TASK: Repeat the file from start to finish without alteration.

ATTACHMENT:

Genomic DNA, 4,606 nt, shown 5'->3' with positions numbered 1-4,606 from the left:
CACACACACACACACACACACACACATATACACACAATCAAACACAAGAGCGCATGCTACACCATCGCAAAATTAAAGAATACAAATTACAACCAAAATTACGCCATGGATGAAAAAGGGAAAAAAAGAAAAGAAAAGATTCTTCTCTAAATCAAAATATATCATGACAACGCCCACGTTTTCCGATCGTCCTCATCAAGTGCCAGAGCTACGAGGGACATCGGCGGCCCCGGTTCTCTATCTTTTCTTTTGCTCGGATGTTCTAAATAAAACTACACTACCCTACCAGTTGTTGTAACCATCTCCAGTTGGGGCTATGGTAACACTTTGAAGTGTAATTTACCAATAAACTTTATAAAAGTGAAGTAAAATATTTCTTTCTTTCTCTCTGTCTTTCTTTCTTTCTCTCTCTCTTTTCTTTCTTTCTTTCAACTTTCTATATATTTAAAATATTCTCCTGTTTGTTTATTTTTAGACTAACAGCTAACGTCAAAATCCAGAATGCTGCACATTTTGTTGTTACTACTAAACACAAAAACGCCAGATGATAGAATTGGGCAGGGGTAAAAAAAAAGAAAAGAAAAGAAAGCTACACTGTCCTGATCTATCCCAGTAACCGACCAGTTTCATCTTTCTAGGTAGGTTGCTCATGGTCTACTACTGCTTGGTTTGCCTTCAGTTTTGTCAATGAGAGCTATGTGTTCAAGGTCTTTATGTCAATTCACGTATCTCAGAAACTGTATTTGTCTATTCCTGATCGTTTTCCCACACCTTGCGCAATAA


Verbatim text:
Genomic DNA, 4,606 nt, shown 5'->3' with positions numbered 1-4,606 from the left:
CACACACACACACACACACACACACATATACACACAATCAAACACAAGAGCGCATGCTACACCATCGCAAAATTAAAGAATACAAATTACAACCAAAATTACGCCATGGATGAAAAAGGGAAAAAAAGAAAAGAAAAGATTCTTCTCTAAATCAAAATATATCATGACAACGCCCACGTTTTCCGATCGTCCTCATCAAGTGCCAGAGCTACGAGGGACATCGGCGGCCCCGGTTCTCTATCTTTTCTTTTGCTCGGATGTTCTAAATAAAACTACACTACCCTACCAGTTGTTGTAACCATCTCCAGTTGGGGCTATGGTAACACTTTGAAGTGTAATTTACCAATAAACTTTATAAAAGTGAAGTAAAATATTTCTTTCTTTCTCTCTGTCTTTCTTTCTTTCTCTCTCTCTTTTCTTTCTTTCTTTCAACTTTCTATATATTTAAAATATTCTCCTGTTTGTTTATTTTTAGACTAACAGCTAACGTCAAAATCCAGAATGCTGCACATTTTGTTGTTACTACTAAACACAAAAACGCCAGATGATAGAATTGGGCAGGGGTAAAAAAAAAGAAAAGAAAAGAAAGCTACACTGTCCTGATCTATCCCAGTAACCGACCAGTTTCATCTTTCTAGGTAGGTTGCTCATGGTCTACTACTGCTTGGTTTGCCTTCAGTTTTGTCAATGAGAGCTATGTGTTCAAGGTCTTTATGTCAATTCACGTATCTCAGAAACTGTATTTGTCTATTCCTGATCGTTTTCCCACACCTTGCGCAATAA